In a previous article, we discussed whether an open office is right for you. We mentioned how workers benefit when they have a choice of privacy options. But what if you already have an open office? How do you create office privacy in a layout where coworkers are in each other’s line-of-sight and are within earshot of every conversation?
We like to say "Great work deserves its place.TM" Sometimes that place is somewhere new. If you're planning on relocating your office, there are a few things you should consider. Moving your home is no small undertaking, but moving your business can create a whole new level of complexity. The biggest concern for leaders is understanding how disruptive an office move will be to operating their business. In order to maintain the optimal level of uptime, here are a few tips for a smooth office relocation:
The open office concept has been around for a long time. Industrialists like Frederick Taylor and Henry Ford popularized the efficient floor plan in the early 20th century. Later, the increase of knowledge workers brought about an evolution where open plans included cubicles and panels. Mobile technology now allows workers to be nomadic. Instead of "owning" a specific workstation, some coworkers share space as they are in and out of the office. At one time, even the mayor of New York City, Michael Bloomberg, promoted an open plan to signal his accessibility, encourage collaboration and promote a more egalitarian workplace.
But the open office concept has received pushback recently. In Susan Cain's popular TED talk, she spoke for many introverts who find open offices challenging.
Now, most of us work in open plan offices, without walls, where we are subject to the constant noise and gaze of our coworkers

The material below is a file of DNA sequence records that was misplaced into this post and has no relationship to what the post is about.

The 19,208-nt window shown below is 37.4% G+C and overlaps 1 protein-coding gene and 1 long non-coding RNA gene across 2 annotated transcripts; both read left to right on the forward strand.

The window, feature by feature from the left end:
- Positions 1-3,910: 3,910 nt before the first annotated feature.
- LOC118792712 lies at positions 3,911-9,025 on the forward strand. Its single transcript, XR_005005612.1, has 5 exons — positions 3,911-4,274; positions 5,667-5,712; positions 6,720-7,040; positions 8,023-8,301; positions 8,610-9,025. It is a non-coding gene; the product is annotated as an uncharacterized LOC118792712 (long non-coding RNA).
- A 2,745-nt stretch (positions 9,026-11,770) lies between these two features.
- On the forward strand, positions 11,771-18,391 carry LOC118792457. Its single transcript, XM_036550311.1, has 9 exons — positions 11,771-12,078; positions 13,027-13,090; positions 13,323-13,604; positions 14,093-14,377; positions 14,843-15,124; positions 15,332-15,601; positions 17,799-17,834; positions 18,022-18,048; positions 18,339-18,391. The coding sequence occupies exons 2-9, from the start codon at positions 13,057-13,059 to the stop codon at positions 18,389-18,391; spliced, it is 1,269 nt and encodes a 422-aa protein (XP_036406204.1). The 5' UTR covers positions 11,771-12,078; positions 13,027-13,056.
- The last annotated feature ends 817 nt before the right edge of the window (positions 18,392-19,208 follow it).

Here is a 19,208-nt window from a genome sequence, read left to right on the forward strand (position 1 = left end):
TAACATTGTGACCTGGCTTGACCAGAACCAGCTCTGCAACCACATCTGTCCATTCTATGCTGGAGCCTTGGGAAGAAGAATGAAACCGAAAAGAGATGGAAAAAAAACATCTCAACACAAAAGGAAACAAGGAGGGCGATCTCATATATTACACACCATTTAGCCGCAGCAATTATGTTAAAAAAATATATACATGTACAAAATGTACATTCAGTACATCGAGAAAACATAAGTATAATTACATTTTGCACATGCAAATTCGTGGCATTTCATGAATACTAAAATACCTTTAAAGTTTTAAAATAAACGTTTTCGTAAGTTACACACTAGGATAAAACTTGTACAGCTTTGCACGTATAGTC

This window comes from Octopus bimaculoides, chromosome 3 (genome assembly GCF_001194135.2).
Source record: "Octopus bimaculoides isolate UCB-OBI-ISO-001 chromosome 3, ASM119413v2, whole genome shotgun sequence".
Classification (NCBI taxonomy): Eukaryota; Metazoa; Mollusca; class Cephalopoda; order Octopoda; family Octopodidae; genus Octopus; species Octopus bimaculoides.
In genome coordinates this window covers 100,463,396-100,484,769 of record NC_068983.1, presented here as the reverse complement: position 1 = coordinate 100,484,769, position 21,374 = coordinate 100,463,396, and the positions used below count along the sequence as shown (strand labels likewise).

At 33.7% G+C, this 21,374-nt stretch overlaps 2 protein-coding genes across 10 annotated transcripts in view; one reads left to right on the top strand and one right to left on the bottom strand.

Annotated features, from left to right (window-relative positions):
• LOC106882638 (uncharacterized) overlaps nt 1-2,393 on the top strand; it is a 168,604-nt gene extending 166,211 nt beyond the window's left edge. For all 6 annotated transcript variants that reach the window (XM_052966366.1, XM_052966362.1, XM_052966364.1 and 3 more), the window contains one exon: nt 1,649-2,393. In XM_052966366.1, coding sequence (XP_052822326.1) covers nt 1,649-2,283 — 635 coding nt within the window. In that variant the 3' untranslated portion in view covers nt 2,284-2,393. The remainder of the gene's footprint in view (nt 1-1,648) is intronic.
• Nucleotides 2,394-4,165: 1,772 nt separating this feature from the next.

Introverts aren't the only ones complaining. Many of us need focus time during the day away from distractions and interruptions. So, is the open office concept right for you and your office? Here are a few tips to help you answer that question.
Employee engagement has received a lot of press over the last several years. There's a good reason. Roughly one-third of the global workforce is disengaged. Leaders cannot ignore this because it translates into a bottom line issue for companies. According to a study by Towers Watson, this results in a 32.7% decline in operating income for companies with low levels of employee engagement. Meanwhile, companies with high levels of employee engagement enjoyed a 19% increase in operating income.
What can we do about this trend? It turns out, how we design the spaces we work in can affect employee engagement. Christine Congdon, Editor of 360 Magazine & Director, Global Research Communications, discusses new data from the Steelcase Global Report and how leaders should create a Resilient Workplace to help employees become more engaged.
Workplace issue #5: Personal Wellbeing
Help Improve Personal Wellbeing
According to a study conducted by Ohio State University and the National Institute of Mental Health in the U.S., the physical work environment dramatically influences emotional and physical wellbeing. They found that workers in unappealing office environments (low ceilings, limited natural light, unattractive views) had significantly higher levels of stress hormones and heart-rate variability than workers in more open, spacious, well-lit offices. Researchers concluded a bad work environment may actually be a risk factor for heart disease. Companies can improve employee wellbeing in four areas:
Workplace issue #4: Building the Company Brand
Build the Company Brand and Culture
Workplace issue #3: Engaging Talent
Attract, Develop, and Engage Great Talent
Successful businesses today need a place where people really want to work. Without that, they will struggle to draw and keep their top talent. So, what makes an office engaging? Skype surveyed users and decision makers in the U.S. to measure how companies are using workspace and technology to engage with highly sought-after tech pros:
- 62% of firms say about a third of their employees spend 40% of their time working remotely